Institutional Investor published a story on the DB flash poll. The article focuses on the data that shows how corporate and healthcare plan sponsors have no plans to change their exposure to value strategies. Read the piece here.
More than three-quarters of corporate pension and healthcare investors polled by NEPC had no plans to change their exposure to value strategies.
Value managers have underperformed for over a decade — a trend that has only intensified during the coronavirus pandemic and run up to the U.S. presidential election. But they can count on at least one group of asset owners to stay committed to value strategies: private-sector pensions.
Corporate and health care retirement plan investors surveyed by consulting firm NEPC have largely reported that they would maintain their current exposures to value stocks. The poll took place in September, a month when the Standard & Poor’s 500 value index fell almost 4 percent.
Just under three-quarters of corporate pension investors said they would not reduce or increase allocations to value managers, as did 80 percent of healthcare plan respondents.
Of the 19 percent of investors who were considering changes to their value exposure, just 7 percent planned on cutting allocations to value managers. Nearly twice as many — 12 percent — wanted to rebalance from growth managers into value strategies.
Fund flows, however, suggest that even if private-sector pensions are sticking with value strategies, many other institutional allocators are not.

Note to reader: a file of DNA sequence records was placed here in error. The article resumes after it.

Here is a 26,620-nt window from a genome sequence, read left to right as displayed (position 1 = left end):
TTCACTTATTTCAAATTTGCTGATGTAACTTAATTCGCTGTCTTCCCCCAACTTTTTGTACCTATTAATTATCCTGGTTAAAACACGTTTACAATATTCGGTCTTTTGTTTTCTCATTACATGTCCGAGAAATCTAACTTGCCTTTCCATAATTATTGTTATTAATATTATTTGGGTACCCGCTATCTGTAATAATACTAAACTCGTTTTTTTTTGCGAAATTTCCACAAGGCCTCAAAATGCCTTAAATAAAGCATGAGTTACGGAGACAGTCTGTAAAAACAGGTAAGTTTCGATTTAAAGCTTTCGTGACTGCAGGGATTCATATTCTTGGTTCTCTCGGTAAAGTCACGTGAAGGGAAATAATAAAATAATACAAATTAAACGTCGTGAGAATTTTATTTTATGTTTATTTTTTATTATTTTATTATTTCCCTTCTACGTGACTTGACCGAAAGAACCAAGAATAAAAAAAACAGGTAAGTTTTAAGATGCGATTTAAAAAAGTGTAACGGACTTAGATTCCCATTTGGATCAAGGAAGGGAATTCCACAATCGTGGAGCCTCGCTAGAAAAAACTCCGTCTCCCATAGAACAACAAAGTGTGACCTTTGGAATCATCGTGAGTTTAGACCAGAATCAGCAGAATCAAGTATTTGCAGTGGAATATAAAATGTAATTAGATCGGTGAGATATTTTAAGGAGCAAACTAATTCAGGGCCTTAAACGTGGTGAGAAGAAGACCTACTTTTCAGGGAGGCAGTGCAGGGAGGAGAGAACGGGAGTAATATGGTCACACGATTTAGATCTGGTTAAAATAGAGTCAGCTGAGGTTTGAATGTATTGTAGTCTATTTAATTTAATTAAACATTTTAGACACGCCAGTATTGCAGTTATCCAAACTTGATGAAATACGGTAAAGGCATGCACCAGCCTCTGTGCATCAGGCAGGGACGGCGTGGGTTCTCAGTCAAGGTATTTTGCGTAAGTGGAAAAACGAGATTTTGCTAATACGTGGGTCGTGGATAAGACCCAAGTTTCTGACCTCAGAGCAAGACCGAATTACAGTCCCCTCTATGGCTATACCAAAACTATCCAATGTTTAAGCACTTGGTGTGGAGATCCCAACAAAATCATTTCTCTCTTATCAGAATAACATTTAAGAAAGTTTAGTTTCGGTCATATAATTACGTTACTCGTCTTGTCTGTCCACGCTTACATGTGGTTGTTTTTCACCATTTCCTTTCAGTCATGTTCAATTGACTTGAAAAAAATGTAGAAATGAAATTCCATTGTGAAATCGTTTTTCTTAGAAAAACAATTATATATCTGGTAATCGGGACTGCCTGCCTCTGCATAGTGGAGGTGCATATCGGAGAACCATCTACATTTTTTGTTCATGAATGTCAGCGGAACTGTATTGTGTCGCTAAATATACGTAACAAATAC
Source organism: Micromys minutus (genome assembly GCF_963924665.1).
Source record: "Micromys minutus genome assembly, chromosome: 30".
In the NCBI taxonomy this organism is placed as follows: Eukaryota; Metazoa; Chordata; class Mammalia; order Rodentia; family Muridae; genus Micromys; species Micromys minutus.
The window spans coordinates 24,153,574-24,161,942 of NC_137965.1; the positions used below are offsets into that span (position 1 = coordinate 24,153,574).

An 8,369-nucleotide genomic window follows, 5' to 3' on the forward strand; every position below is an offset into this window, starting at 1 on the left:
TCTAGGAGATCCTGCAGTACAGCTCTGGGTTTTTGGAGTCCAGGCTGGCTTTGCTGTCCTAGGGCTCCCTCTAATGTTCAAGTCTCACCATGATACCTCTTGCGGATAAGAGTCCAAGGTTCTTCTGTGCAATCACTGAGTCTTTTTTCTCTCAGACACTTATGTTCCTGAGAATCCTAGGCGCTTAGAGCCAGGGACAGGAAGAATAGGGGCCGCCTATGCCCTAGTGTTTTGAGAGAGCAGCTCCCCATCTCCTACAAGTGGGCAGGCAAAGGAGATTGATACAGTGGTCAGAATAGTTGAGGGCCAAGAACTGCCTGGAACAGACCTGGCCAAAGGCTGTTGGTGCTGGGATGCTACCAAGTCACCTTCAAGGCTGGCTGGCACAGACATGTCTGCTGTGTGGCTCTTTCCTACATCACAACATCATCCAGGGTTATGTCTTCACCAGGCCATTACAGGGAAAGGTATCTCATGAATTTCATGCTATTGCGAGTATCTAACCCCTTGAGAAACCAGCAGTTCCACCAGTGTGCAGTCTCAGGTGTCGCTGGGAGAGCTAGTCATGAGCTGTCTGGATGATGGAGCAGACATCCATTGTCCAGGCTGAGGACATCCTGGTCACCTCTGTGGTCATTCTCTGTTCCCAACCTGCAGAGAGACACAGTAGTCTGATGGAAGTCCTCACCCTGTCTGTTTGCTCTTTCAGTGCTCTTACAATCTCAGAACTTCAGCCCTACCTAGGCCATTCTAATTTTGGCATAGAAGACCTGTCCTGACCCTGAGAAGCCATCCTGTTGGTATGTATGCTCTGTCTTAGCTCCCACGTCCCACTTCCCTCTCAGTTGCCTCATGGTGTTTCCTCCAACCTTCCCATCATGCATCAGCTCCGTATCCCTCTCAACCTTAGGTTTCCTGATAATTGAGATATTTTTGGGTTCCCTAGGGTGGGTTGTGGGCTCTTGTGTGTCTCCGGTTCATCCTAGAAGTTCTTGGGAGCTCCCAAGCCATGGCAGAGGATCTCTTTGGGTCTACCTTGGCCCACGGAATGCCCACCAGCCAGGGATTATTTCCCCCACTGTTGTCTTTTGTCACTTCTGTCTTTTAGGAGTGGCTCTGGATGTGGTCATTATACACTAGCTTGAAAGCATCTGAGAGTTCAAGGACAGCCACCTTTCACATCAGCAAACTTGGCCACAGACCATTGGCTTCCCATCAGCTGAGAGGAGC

Data firm eVestment reported in August that value strategies were among the biggest drivers of institutional outflows in the second quarter. Large-cap U.S. value strategies had net outflows of more than $10 billion, while global large-cap growth funds took in just under $10 billion.
The “drought” in value has even caused at least one prominent value firm to close: AJO Partners co-CEO Ted Aronson told clients earlier this month that he was shutting down the 37-year-old firm, which had fallen to $10 billion in assets from $18 billion earlier in the year.
Still, the eVestment report suggests that institutional investors and consultants are keeping a close eye on value strategies. The data firm said that U.S. large-cap and small-cap value strategies were among the three most viewed U.S. strategies among consultants using the eVestment platform. Domestic large-cap value funds similarly ranked among the strategies most viewed by U.S. investors.